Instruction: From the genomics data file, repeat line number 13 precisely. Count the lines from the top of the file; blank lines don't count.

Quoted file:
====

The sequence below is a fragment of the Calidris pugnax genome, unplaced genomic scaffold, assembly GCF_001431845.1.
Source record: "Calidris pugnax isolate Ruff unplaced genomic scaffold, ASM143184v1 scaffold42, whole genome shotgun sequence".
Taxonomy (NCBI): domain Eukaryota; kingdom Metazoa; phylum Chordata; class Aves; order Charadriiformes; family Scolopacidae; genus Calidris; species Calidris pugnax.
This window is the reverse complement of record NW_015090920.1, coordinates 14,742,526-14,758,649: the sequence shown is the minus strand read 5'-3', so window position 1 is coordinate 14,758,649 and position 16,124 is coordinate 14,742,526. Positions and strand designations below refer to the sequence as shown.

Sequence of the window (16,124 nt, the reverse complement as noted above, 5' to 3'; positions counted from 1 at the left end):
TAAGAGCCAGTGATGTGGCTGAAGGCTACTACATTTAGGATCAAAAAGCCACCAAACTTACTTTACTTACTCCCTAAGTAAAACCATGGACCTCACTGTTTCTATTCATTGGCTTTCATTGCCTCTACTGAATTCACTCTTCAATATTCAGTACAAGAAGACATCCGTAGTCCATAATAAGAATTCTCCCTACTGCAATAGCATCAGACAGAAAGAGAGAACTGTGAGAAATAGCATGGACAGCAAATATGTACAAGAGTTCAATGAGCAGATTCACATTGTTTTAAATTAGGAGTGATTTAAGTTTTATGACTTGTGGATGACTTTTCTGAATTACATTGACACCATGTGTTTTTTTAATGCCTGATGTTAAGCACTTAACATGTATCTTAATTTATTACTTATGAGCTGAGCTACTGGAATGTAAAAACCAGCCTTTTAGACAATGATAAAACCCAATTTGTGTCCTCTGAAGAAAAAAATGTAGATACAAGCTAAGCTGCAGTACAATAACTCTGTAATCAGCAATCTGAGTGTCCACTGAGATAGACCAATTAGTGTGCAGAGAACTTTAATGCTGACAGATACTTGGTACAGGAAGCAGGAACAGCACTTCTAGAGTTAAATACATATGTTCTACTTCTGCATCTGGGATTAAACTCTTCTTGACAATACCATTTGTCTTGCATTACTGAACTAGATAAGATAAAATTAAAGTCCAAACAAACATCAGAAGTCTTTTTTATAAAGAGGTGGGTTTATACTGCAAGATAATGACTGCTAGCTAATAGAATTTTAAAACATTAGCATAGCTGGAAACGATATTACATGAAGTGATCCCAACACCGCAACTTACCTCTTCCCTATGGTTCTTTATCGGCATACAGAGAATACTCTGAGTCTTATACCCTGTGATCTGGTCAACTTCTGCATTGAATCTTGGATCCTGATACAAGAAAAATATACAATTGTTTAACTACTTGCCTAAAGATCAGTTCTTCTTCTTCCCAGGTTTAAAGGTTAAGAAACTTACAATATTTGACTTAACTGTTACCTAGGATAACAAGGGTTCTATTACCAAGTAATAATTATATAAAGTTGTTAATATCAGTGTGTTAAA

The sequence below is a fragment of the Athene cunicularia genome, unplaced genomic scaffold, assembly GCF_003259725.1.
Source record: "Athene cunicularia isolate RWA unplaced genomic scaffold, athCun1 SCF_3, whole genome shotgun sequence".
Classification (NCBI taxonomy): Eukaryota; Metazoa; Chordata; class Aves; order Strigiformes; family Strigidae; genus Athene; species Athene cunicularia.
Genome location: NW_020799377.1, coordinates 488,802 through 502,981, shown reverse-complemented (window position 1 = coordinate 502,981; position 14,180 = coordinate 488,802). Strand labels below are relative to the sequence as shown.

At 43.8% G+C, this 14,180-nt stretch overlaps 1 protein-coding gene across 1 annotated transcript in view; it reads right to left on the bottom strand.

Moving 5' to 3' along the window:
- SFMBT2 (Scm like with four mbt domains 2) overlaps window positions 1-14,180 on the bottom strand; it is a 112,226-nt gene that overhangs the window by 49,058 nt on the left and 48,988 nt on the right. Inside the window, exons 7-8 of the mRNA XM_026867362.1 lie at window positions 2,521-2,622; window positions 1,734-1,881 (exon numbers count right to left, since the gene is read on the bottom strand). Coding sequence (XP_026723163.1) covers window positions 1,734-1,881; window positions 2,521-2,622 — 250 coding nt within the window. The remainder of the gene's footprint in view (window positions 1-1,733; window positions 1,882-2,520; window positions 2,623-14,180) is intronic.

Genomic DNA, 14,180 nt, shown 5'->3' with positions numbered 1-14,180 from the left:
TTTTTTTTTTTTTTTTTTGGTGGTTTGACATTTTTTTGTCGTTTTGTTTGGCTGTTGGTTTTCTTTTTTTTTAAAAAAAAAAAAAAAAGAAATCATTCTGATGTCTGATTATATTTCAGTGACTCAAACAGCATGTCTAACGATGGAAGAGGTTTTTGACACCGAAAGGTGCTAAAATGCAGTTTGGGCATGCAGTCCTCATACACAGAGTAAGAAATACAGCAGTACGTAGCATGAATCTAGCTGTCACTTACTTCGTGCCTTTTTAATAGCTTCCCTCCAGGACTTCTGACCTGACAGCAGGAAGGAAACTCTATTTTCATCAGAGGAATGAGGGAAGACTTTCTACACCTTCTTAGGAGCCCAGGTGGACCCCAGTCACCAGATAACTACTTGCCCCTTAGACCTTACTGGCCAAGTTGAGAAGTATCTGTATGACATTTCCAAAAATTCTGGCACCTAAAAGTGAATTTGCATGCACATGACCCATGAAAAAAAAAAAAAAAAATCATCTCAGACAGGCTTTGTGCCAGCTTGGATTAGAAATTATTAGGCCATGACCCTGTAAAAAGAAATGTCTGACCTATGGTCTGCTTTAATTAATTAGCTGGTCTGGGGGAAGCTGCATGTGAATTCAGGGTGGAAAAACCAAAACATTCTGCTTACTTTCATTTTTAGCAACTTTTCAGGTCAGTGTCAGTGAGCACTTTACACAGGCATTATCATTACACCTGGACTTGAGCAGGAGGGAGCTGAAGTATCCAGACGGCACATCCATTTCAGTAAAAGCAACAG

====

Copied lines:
- SFMBT2 (Scm like with four mbt domains 2) overlaps window positions 1-14,180 on the bottom strand; it is a 112,226-nt gene that overhangs the window by 49,058 nt on the left and 48,988 nt on the right. Inside the window, exons 7-8 of the mRNA XM_026867362.1 lie at window positions 2,521-2,622; window positions 1,734-1,881 (exon numbers count right to left, since the gene is read on the bottom strand). Coding sequence (XP_026723163.1) covers window positions 1,734-1,881; window positions 2,521-2,622 — 250 coding nt within the window. The remainder of the gene's footprint in view (window positions 1-1,733; window positions 1,882-2,520; window positions 2,623-14,180) is intronic.